The Batavia has 10 sails and 2 bonnets. Seventeenth century sailing rigging does not have real possibilities to reeve the sails. A bonnet is a strip of sailcloth which is attached to the sail with loose ossels. If the wind gets stronger, the bonnet is removed. The lateen mizzen and the fore staysail of the Batavia each have a bonnet.
With the exception of the lateen mizzen, the Batavia is square-rigged, which means that the sails are attached to yards which are set crossways to the length of the ship. The yards are attached to the masts with so-called parrels and can be lowered and hoisted.
The sails are made of linen cloth, the bigger sails being of a heavier quality than the smaller ones. Each sail is made of canvas strips each 60 cm in width, called cloths. The cloths have been sewn together manually by the sailmakers of the yard using a special stitch, the 'double round seam' which was commonly used in the 17th century. Furthermore, each sail has all kinds of other rigging for its operation.

The Batavia Technical Details

VOC East Indiaman Batavia

Built in accordance with the decision of the Gentlemen Seventeen [i.e.VOC directors] of 17 March 1626

Length between perpendiculars 45.30 m
Overall length 56.60 m
Beam 10.50 m
Maximum draught 5.10 m
Height main mast 55 m
Empty weight 650 tons
Ballast 220 tons of lead
Artillery 24 cast-iron guns
Total surface of sails 1180 m2
Total length of rigging 21 kilometers
Total number of persons on board 341 (in 1628)
The Batavia yard

The Batavia yard: built on historic ground.

The Batavia yard was founded in 1985 when master shipbuilder Willem Vos was allocated an area on the Oostvaardersdijk on the Markermeer. At first the locality of the yard does not at all resemble any other Dutch cultural-historical attraction such as old ports or picturesque townscapes. The reason is that these are, of course, non-existent amidst the direct straightforwardness of the newly reclaimed province of Flevoland. And yet we are literally on historic grounds. For the bottom of the former Zuyder Zee holds the remains of many hundreds of vessels which have perished over the centuries in the rough inland sea which the Zuyder Zee used to be. If you drive through the polder you can see those wrecks sometimes, as small mounds rising out of the mostly flat landscape. The location of the yard used to be known as the Oostvaardersdiep long before the reclamation, because the large East-bound ships passed by this place in the Zuyder Zee bound for faraway destinations. In this maritime-historic environment the Batavia yard has brought the tradition of craftmanship in shipbuilding back to life. Since its foundation the yard has developed into an important public attraction. So far nearly three million people have visited the yard in Lelystad in order to gaze in admiration at the craftmanship with which the Batavia was built.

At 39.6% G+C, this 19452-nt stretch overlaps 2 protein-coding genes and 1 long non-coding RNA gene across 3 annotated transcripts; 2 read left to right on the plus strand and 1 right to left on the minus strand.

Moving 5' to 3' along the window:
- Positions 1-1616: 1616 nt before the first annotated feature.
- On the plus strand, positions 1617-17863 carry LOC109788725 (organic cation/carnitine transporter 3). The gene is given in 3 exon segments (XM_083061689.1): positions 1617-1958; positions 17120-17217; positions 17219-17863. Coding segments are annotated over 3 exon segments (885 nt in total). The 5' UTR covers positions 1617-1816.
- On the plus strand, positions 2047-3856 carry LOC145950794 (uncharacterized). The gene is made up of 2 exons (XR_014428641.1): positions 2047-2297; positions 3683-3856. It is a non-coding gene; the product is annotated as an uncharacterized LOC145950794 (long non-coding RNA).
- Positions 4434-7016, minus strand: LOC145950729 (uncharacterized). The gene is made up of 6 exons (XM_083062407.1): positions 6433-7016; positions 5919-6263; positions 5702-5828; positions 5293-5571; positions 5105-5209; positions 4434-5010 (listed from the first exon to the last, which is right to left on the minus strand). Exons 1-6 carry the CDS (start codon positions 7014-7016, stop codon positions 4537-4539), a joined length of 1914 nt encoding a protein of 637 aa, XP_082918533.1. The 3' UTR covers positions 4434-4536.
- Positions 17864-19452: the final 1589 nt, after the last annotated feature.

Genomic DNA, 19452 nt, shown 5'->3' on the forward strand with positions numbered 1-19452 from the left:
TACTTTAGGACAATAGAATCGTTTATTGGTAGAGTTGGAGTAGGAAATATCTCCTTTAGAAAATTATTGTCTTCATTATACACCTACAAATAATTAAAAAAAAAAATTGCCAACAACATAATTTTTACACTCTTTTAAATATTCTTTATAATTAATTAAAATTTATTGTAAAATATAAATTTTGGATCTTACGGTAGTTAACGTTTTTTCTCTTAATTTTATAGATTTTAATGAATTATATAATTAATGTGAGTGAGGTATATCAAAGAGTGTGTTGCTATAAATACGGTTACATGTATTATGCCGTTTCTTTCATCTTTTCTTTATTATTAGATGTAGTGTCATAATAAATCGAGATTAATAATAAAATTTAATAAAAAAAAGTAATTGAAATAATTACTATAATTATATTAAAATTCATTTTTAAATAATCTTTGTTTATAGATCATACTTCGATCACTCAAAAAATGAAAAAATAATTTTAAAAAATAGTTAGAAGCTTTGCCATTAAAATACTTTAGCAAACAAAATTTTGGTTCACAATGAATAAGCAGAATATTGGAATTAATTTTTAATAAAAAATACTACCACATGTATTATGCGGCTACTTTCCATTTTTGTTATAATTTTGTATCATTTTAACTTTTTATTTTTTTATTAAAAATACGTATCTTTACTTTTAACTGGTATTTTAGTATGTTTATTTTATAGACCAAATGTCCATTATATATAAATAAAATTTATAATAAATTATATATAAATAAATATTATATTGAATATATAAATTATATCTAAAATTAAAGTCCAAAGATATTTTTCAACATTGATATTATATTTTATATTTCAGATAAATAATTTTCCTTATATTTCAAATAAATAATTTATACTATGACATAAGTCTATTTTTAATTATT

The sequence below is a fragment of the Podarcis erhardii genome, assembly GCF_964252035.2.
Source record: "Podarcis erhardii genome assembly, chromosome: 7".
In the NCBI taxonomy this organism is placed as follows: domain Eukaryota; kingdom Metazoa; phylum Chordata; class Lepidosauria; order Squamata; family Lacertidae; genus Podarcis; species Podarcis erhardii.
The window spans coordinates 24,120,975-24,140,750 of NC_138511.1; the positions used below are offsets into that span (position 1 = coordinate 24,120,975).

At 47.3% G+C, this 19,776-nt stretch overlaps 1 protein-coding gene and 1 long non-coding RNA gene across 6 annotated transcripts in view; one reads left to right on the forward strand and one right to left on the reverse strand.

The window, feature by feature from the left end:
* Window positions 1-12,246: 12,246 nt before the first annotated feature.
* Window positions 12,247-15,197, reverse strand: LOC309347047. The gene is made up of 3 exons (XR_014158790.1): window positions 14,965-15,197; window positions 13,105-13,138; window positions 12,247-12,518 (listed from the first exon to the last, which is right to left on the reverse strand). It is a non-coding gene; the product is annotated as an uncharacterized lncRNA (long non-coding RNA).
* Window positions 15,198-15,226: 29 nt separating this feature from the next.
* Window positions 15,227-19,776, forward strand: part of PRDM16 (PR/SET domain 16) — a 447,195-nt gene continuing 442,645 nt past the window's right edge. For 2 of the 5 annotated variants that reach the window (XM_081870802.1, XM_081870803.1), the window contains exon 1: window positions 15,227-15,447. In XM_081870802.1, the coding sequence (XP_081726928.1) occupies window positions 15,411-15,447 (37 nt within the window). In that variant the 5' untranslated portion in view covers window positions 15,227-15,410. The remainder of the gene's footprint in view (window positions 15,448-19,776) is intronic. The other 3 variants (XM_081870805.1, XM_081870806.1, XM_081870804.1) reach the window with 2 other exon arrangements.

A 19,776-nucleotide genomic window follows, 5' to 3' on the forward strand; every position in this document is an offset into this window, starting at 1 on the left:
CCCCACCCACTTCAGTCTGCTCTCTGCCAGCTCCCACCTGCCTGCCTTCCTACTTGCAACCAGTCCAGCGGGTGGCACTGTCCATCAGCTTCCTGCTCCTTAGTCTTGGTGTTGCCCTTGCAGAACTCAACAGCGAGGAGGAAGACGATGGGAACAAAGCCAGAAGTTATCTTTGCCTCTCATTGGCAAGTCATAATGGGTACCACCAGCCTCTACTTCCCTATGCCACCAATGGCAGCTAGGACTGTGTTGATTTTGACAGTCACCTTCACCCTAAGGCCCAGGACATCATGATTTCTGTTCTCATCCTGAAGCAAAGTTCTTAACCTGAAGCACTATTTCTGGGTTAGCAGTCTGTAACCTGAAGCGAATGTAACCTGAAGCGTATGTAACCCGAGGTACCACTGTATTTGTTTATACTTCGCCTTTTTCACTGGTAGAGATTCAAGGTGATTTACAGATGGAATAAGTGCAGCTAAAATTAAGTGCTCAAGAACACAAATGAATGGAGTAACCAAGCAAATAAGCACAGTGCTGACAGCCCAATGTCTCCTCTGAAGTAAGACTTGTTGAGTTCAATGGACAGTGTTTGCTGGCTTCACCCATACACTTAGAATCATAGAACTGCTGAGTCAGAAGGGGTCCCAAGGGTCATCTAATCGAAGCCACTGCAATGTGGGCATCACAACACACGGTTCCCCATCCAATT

But the Batavia yard has more than the Batavia itself! There are various craft centres including the woodcarving workshop, the rigging workshop and the sail loft. The collaboration of the yard with the Netherlands Institute for Ship and Underwater Archaeology (NISA) has resulted in the National Centre for Maritime History. This centre currently includes the Marketboat Pavilion and the NISA building, with a presentation about ships' archaeology in Flevoland and the Netherlands.

The Batavia yard

The shipwrights

Most of the work is done out in the open, because the sawing, planing and the shaping of beams, masts or kneebends are all activities which require a great deal of room to manoeuvre. Smaller parts are made in the machine workshop. The work is mostly carried out under the shipyard's own management. Although we say that shipbuilding at the Batavia yard is traditional, this does not mean that the work is always carried out with 17th century equipment. The yard is a training centre for present-day woodwork and every carpenter must now be able to work with modern tools. It is our practice that all machine-made parts are given a finishing touch by hand. This is to remove the visible traces of the machine in the wood, as this would influence the results in an undesirable manner.

The Batavia yard

The woodcarvers' workshop

After completing the woodcarving for the Batavia, the woodcarvers started work on another project: De 7 Provinciën. This warship will be adorned with many more woodcarvings and ornaments than the Batavia, which in fact is rather sober compared to De 7 Provinciën. The woodcarvers have the advantage that De 7 Provinciën, and in particular the transom, can be seen in the finest detail in various 17th century paintings. This will simplify the reconstruction, although the amount of woodcarving will remain an enormous task.

The Batavia yard

The rigging workshop

The use of authentic materials is characteristic for the building of the Batavia. A clear example is the rigging workshop where rope is being fabricated into rigging proper. Hemp is a natural product and must be protected against extreme weather conditions through a series of processes. The rigging of the Batavia has been repaired and renewed several times during the past few years. Since, despite years of experimenting, no solution has yet been found to the problem of effectively protecting and properly conserving hemp, important parts of the rigging have been replaced by more modern and more durable materials. The reason for this change is mainly a safety consideration, as hemp can deteriorate slowly and then suddenly break.

The Batavia yard

The Warehouse: blockmaking and sail loft

The blockmaking workshop has been responsible for no less than 900 blocks. Some 500 are needed for the rigging, as a link between the rigging and the ship's construction. The gun carriages are also operated with rigging and about 250 blocks. Moreover, the ship must have enough spare blocks.
At the back of the Warehouse we find the nails department, which includes both very small nails and gigantic clinch bolts of a meter or longer. The stairs take us up to the sail loft, the front section of which can be used for temporary exhibitions.
The sail workshop was used to make all the sails for the Batavia. The sail loft is also the place where sails are maintained. The bolt ropes, ossels and grommets are repaired here if necessary. The sails of De 7 Provinciën will also be made in this sail workshop.